Wednesday, March 25, 2015

Be the Sponge


I’ve been lecturing, I mean, um, working with one of our kids lately. The kid who got a bad grade in math even though he’s actually quite brilliant with numbers. The one who’d rather be working on his YouTube trick shot videos than sitting down with an Algebra equation. How can x and y compete with a ping pong ball ricocheting from three surfaces before sliding into a discarded Pringles tube? They can’t and yet, they must.

So we sit down together, night after night, and do homework. Sometimes I bring a glass of wine, which is actually not recommended. And I tell the aspiring filmmaker: It’s not a matter of spending hours and hours. It’s a matter of focus. You’re going to have to think about the math while you’re doing the math. And in class when the teacher is talking, you’re going to have to listen to what she’s saying. So many things in life depend on controlling your own mind, I tell him, starting to feel very life-coachy. This is probably the most important skill you can learn, I say. It’ll help you with work, with your happiness, with relationships. But for now, you must pass 7th grade math. Sometimes you have to be a sponge, and sometimes you have to be a laser.

He stares blankly at me, as adolescents tend to do, planning how he’ll get a wiffle ball thrown from our roof to land in a bucket across the street. While he’s filming it. He may also be picturing my own forehead as a prop in a trick shot involving a pool ball.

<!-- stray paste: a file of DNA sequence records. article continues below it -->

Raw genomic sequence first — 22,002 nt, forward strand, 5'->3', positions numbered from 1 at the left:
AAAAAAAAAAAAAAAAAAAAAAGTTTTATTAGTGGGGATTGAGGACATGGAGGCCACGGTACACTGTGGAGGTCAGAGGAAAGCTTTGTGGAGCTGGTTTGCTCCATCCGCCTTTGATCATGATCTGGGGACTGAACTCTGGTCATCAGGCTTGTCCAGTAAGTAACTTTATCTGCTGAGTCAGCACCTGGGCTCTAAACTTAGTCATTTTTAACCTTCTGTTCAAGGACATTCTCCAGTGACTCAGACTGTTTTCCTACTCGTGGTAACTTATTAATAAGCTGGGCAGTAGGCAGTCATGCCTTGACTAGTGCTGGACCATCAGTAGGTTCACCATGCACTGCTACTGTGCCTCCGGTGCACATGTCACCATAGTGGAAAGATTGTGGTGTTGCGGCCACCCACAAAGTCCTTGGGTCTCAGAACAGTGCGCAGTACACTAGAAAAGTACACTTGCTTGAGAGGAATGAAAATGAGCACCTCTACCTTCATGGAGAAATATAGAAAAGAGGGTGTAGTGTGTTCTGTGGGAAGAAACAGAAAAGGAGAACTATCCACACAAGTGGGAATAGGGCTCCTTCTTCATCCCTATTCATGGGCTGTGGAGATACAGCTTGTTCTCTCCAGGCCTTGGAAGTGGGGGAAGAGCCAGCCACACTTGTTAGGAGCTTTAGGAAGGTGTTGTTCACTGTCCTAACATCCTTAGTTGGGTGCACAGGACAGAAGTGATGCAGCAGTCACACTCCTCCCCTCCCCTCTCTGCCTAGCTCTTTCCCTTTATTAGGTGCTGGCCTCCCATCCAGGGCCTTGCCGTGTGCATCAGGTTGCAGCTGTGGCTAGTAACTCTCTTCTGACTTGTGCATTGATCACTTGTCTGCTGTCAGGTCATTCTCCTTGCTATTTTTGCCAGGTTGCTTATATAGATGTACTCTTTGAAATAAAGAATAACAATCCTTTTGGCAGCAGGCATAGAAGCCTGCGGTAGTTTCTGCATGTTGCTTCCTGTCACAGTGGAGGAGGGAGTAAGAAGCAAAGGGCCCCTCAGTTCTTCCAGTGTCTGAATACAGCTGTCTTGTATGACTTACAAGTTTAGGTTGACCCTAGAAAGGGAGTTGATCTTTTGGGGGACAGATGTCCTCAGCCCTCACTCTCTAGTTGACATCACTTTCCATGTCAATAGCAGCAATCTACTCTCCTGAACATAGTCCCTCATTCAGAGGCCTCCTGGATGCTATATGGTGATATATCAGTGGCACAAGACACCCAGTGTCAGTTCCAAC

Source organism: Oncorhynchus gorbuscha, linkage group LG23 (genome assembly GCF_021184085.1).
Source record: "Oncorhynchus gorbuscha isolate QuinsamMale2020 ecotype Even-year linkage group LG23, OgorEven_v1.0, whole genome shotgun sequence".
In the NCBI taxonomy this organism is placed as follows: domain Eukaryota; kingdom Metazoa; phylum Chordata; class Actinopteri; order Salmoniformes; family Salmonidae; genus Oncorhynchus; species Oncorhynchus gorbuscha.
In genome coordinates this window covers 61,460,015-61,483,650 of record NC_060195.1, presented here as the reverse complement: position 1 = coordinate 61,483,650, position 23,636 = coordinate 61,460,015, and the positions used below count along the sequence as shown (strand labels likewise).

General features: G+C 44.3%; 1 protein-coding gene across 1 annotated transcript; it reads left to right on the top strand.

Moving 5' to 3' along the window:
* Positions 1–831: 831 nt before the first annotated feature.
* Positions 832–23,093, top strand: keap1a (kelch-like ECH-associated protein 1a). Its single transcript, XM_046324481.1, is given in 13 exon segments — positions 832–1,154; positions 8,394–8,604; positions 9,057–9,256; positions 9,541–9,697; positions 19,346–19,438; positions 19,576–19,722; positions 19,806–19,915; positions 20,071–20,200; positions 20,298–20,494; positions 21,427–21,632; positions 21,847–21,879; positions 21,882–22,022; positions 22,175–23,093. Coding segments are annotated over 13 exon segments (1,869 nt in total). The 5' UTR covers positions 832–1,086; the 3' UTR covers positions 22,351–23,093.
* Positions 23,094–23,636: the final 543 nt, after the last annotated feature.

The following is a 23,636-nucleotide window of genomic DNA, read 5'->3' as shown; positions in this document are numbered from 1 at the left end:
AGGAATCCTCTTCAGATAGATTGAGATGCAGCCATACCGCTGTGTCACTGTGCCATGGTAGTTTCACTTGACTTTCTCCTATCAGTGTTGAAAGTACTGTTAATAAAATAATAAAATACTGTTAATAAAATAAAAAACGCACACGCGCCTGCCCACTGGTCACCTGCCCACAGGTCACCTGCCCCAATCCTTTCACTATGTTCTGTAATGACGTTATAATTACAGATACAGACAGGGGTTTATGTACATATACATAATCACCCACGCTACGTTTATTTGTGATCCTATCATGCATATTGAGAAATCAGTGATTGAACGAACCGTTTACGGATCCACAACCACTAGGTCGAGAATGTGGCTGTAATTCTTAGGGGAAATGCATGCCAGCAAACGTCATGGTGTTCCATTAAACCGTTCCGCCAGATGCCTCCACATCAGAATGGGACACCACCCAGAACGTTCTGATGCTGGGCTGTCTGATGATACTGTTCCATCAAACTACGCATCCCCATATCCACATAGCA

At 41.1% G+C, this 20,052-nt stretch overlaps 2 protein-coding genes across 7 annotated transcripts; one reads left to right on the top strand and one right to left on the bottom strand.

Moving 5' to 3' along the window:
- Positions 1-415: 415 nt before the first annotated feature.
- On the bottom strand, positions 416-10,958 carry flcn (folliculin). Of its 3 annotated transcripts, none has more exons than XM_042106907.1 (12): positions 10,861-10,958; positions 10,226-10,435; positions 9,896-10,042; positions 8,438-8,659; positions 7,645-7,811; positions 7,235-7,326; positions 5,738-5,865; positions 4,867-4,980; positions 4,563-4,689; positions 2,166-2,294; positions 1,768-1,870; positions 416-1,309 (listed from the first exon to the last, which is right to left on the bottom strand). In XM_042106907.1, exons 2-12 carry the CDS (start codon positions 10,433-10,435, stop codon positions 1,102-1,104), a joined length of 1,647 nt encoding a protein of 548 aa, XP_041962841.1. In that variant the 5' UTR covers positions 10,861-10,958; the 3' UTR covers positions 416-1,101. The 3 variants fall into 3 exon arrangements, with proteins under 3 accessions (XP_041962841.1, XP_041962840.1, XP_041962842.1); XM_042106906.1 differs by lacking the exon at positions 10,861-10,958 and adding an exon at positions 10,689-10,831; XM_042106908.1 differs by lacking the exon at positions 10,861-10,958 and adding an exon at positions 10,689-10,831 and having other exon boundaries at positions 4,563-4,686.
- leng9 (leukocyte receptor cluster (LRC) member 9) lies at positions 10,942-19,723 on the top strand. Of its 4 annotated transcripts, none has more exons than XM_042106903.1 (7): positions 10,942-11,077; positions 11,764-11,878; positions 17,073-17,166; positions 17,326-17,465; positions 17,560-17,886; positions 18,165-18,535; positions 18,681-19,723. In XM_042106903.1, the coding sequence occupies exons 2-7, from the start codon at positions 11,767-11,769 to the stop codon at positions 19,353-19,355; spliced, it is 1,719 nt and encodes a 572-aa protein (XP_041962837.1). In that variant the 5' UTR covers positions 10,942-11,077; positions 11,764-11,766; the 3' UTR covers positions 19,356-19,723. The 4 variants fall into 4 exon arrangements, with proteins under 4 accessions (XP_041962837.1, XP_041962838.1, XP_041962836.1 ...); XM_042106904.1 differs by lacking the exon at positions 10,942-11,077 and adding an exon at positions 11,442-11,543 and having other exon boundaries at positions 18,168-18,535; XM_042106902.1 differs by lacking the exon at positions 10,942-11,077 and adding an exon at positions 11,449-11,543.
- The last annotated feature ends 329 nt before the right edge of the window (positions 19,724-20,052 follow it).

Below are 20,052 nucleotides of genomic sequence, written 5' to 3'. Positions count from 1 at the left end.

But I’ve been thinking about my Ghandi-esque pronouncement. Be the sponge. And then, be the laser. And it seems to me that my own working life teeter-totters from one of these to the other. Sometimes, I need to shut down the computer/phone/mindclutter and be the sponge. Actually notice things. Listen. Watch. Take notes. And sometimes, I need to shut down the computer/phone/mindclutter and force myself to put out a laser beam of production. In my case, to write something. It isn’t easy but I can tell you that in comparison, I’d rather be doing what I do than 7th grade math, which is just as exasperating as I remember it to be. Only don’t tell him I said so.


  1. Autsch - best luck ☼
    You might like this blog -

  2. Math was NEVER my forte, but amazingly, I still use the formula to find "X" when I'm altering a recipe or a pattern. Who knew math might actually come in handy one day in real life???


"As soon as we express something, we devalue it strangely. We believe ourselves to have dived down into the depths of the abyss, and when we once again reach the surface, the drops of water on our pale fingertips no longer resemble the ocean from which they came...Nevertheless, the treasure shimmers in the darkness unchanged." ---Franz Kafka